U.S. Markets

Oil closes little changed despite Iran fears, giving up earlier gains

Thousands of Iranians hold banners and posters as they take part in a pro-government rally in Mashhad, Iran on January 4, 2018.
Nima Najafzadeh/Anadolu Agency/Getty Images

Oil prices edged higher to settle in the green on Monday, after a volatile session that saw prices spike 2% in early trading, before dipping into negative territory, and then finally settling little changed. The price action came despite ongoing fears that Iran will retaliate against U.S. interests.

U.S. West Texas Intermediate gained 22 cents, or 0.3%, to settle at $63.27 per barrel. Earlier, WTI rose to $64.72, its highest level since April. International benchmark Brent crude gained 31 cents to settle at $68.91 per barrel, after briefly dipping into negative territory. Earlier in the session it hit a more than three-month high of $70.74.

"The calculus over whether or what Iran will do is a dicey one," Again Capital's John Kilduff said to CNBC Monday. "With Iran sitting on its hands, for now, some of the anxiety is coming out of the price. The complacency may be misplaced, however ... There is a significant deployment of U.S troops to the region underway," he added.

Following Thursday's death of top Iranian commander Qasem Soleimani, Iran vowed to retaliate, which Wall Street analysts said would determine the direction of oil's next move.

For instance, if the nation targets production in Saudi Arabia or Iraq — OPEC's two largest producers — prices could move higher.

Not that long ago a geopolitical event of this nature would have likely triggered a larger spike in oil prices, which is indication that oil has become a "lagging indicator," RBC head of commodity research Helima Croft said Monday.

She added that there are likely "a lot of market participants who are waiting to see if there is an actual physical supply disruption," that there is a "segment of the market that probably believes that this will blow over."

On Sunday an Iranian state-run television broadcast said that the nation would no longer respect uranium enrichment restrictions set forth in 2015's nuclear deal, in an escalation of tensions.

On Friday Brent gained 3.55%, with WTI gaining 3.06%, and both posted their fifth straight week of gains.

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Oil prices jump after US airstrike killed Iran top commander—Four experts on how it affects energy

Citi global head of commodity research Ed Morse said Friday that Brent prices will top $70 in short order, while Again Capital's John Kilduff said that if Iraq production takes a hit "oil prices will spike higher."

Iraq is OPEC's second largest oil producer, pumping around 4.6 million barrels per day in December. On Sunday the Iraqi parliament passed a resolution calling for an expulsion of foreign troops, which raises question about the future of the allied mission that has successfully fought the "Islamic State," or ISIS, in recent years.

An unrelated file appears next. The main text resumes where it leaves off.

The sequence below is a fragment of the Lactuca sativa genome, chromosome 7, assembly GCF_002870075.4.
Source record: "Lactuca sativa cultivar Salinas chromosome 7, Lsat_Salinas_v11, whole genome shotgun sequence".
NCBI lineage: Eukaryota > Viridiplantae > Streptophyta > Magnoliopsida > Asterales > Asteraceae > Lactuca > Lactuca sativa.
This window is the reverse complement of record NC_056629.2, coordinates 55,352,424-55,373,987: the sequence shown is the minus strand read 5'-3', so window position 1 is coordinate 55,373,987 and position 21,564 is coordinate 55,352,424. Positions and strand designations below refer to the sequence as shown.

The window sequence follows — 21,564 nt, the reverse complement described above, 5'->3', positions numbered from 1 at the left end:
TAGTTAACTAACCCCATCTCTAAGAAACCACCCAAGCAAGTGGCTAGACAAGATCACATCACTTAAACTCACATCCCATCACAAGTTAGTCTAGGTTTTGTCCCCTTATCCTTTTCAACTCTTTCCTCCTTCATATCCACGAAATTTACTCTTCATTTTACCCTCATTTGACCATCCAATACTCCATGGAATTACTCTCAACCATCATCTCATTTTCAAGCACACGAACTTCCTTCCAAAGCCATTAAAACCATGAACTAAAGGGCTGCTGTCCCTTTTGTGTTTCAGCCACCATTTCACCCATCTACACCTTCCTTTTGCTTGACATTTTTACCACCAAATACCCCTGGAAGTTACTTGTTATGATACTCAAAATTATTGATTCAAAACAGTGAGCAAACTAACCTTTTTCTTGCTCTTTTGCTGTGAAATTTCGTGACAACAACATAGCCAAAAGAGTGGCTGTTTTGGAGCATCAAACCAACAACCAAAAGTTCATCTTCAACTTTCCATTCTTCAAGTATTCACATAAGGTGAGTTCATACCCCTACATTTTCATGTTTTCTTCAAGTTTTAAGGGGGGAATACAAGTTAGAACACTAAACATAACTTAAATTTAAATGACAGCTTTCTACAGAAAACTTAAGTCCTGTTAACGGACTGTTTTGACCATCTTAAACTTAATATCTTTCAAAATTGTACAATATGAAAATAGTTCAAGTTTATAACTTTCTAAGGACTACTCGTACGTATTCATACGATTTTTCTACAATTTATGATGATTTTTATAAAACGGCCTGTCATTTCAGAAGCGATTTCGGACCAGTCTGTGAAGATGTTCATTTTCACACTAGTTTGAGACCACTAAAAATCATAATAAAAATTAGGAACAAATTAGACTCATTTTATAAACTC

Friday's spike in oil prices reminded some on the Street of the September drone attacks targeting Saudi Arabia's oil facilities in Abqaiq and Khurais, which took an estimated 5.7 million barrels of oil offline. While oil initially spiked 15% and climbed higher, prices ultimately drifted back down and a few weeks later were back at pre-attack levels after Saudi Aramco quickly restored production.

But some are saying that this time around prices could stay elevated for longer, given tight supply and a historically weak part of the year for oil.

On Friday Eurasia Group raised its 2020 high-end base case oil target to $75 per barrel, based on "rising risk to oil infrastructure in the region." If conflict breaks out, which the firm's Middle East and North Africa head of research Ayham Kamel places at 30% likelihood, prices could climb as high as $95.

Citi said that other possible retaliations could be "attacks on pipeline oil flows or shipping through either the Strait of Hormuz or the Red Sea," through which more than a fifth of the world's oil supply flows.

Thursday's airstrike comes following an especially strong fourth quarter for oil, which saw OPEC+ announce deeper-than-expected production cuts in December, and as easing trade tensions led to upbeat outlooks for demand.

WTI gained 10.68% in December — its best month since January 2019 — and 12.93% for the quarter. It's 34.46% gain for the year was its best since 2016. Brent gained 5.7% in December and 8.59% for the quarter. It also had its best year since 2016, gaining 22.68%.

Carter Braxton Worth from Cornerstone Macro said WTI looks set to reach $72 per barrel, and that investors should "embrace" the pop. "It will be right to play energy stocks on the long side in the weeks/months again," he said in a note to clients Sunday.

That said, analysts at Morgan Stanley said that "any further escalation could keep oil prices supported in the short term," but that any gains could be short lived. The firm said it sees Brent closer to $60 rather than $70 for the year given "an oversupplied oil market in 2020 as a whole."

- CNBC's Michael Bloom, Amanda Macias and Spencer Kimball contributed to this report.